The thalamus is a group of cells placed centrally in the brain that serve a critical role in controlling how both sensory and motor signals are passed from one part of the cerebral cortex to another. Essentially, all information reaching the cerebral cortex and thus consciousness is relayed through the thalamus. The role of the thalamus in controlling the flow of information (such as visual, auditory, and motor) to the cortex has only recently begun to be understood. This book provides an in-depth look at the function of the thalamus and its role as relayer of information to the cerebral cortex. The authors explore how the thalamus controls messages that are passed to the cortex and they introduce the novel suggestion that the thalamus serves a critical role in controlling how messages pass from one part of the cortex to another. Exploring the Thalamus is a comprehensive, up-to-date reference for researchers. It discusses problems concerning the function and structure of the thalamus and concludes each chapter with thought-provoking questions regarding future research.
- Focuses on thalamocortical interrelationships
- Discusses important problems concerning the function and structure of the thalamus
- Concludes each chapter with thought-provoking questions requiring future research
Neuroscience researchers at all levels, graduate students, and neural-networkers
Preface. Abbreviations Used. Introduction. The Nerve Cells of the Thalamus. The Afferent Axons to the Thalamus. Intrinsic Cell Properties. Synaptic Properties. Function of Burst and Tonic Response Modes in the Thalamocortical Relay. Maps in the Brain. Two Types of Thalamic Relay. Drivers and Modulators. Overview. Bibliography. Index.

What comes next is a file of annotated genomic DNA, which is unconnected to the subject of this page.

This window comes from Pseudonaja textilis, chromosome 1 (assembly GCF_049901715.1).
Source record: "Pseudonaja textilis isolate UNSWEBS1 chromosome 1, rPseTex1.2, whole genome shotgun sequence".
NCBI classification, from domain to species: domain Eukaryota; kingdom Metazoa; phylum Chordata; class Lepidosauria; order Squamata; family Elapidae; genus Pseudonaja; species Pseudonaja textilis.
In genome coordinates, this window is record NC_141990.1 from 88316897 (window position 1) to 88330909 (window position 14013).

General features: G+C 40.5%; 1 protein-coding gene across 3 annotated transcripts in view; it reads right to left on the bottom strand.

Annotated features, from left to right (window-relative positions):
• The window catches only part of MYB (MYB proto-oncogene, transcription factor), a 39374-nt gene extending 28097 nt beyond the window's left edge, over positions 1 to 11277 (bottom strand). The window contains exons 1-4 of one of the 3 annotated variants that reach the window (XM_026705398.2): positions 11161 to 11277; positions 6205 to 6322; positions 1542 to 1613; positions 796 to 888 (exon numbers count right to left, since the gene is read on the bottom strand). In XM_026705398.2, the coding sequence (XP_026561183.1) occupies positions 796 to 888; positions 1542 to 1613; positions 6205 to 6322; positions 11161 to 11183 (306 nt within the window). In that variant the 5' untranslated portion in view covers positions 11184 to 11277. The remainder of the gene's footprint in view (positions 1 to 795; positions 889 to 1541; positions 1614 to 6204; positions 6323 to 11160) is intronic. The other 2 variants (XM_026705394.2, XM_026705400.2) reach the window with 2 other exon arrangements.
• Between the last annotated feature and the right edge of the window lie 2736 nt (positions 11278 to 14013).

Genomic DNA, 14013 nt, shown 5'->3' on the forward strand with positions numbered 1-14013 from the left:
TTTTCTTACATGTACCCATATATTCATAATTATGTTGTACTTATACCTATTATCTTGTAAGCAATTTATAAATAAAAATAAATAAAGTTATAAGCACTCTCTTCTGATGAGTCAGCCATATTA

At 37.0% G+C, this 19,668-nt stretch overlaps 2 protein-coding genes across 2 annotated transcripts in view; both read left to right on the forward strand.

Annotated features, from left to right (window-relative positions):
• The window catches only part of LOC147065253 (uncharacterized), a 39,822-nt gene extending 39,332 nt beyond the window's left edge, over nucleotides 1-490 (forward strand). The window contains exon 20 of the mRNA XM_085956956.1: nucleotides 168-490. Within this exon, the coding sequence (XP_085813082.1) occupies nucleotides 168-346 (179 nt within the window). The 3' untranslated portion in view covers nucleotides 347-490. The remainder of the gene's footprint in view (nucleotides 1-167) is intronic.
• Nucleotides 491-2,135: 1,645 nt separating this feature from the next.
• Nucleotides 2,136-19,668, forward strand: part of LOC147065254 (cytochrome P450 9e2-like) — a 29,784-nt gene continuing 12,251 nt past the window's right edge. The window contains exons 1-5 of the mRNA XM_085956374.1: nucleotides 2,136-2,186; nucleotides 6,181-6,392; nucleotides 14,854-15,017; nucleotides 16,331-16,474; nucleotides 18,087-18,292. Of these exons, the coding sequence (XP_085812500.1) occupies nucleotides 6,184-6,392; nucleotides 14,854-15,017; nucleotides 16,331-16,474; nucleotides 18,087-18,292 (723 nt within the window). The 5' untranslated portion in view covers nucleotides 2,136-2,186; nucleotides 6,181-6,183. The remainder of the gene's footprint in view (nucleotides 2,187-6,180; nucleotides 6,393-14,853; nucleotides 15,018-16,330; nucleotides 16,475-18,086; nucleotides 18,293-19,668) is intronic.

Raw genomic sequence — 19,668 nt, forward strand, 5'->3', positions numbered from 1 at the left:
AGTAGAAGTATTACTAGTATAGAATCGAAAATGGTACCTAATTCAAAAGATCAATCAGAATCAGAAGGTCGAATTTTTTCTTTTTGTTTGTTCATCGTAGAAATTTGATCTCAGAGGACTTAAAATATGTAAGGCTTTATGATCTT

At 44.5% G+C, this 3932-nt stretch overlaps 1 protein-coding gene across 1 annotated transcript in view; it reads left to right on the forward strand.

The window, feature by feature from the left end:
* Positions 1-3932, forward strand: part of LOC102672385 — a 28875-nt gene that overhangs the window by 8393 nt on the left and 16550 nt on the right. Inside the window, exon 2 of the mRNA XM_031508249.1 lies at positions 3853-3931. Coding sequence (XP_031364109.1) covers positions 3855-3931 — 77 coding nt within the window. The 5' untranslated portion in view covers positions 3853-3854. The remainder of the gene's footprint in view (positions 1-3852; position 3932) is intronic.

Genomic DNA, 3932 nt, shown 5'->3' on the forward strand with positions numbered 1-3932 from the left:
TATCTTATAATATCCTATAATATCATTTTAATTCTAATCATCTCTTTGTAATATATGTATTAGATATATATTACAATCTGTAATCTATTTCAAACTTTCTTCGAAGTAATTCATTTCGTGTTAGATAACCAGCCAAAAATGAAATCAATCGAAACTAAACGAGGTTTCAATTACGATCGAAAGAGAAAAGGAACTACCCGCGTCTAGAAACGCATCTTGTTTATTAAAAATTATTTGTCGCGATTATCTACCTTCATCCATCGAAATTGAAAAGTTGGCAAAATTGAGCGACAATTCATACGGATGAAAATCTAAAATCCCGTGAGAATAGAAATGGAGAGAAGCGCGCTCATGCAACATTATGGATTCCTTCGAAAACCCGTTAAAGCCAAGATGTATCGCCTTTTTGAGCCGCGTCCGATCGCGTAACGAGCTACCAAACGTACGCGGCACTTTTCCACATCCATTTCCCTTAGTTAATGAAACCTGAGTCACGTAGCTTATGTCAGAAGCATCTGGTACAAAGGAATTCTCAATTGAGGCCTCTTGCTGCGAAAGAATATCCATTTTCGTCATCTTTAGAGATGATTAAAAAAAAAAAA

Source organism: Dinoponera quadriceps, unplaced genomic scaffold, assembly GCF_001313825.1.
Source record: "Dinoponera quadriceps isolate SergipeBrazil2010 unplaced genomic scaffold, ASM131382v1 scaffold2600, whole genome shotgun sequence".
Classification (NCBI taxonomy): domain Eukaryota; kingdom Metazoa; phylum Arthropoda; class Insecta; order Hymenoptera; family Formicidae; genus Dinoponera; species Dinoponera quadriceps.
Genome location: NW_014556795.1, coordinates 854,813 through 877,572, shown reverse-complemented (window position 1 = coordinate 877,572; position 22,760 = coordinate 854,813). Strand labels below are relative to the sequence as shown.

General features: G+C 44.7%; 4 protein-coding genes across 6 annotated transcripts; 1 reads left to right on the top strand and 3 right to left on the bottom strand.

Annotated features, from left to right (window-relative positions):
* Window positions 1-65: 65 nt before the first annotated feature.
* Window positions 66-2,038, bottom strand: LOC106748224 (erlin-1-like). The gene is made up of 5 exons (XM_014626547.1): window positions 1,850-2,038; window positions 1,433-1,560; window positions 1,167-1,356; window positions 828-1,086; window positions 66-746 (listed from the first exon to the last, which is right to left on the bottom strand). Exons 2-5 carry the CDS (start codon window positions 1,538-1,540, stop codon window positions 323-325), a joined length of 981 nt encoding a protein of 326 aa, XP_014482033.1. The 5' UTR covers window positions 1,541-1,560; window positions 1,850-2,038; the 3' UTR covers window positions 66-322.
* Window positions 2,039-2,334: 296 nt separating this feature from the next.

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- © Academic Press 2001
- 28th November 2000
- Academic Press
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@qu:"[The book] is not a textbook but a report from the trenches, a down-and-dirty look at the brain as it appears to two observers who have seen it from close at hand. It deserves to be read a few pages at a time, with thoughtful breaks..." @source:—-Richard Masland, Massachusetts General Hospital, Boston in TRENDS IN NEUROSCIENCES (2001) @qu:"While their [Sherman and Guillery] conclusions are based on a broad synthesis of established findings, much of what they have to say is new and exploratory. The book is not intended to be a definitive thesis on the thalamus, but an offering to consider with them the functional applications of what is known about circuit structure and physiology in the thalamus. Thus, we are invited to join Sherman and Guillery in "Exploring the Thalamus." As our guides and instructors in this adventure, they present and interpret an impressive amount of information." @source:—Jon H. Kass, Vanderbuilt University, in the JOURNAL OF COGNITIVE NEUROSCIENCE (2001)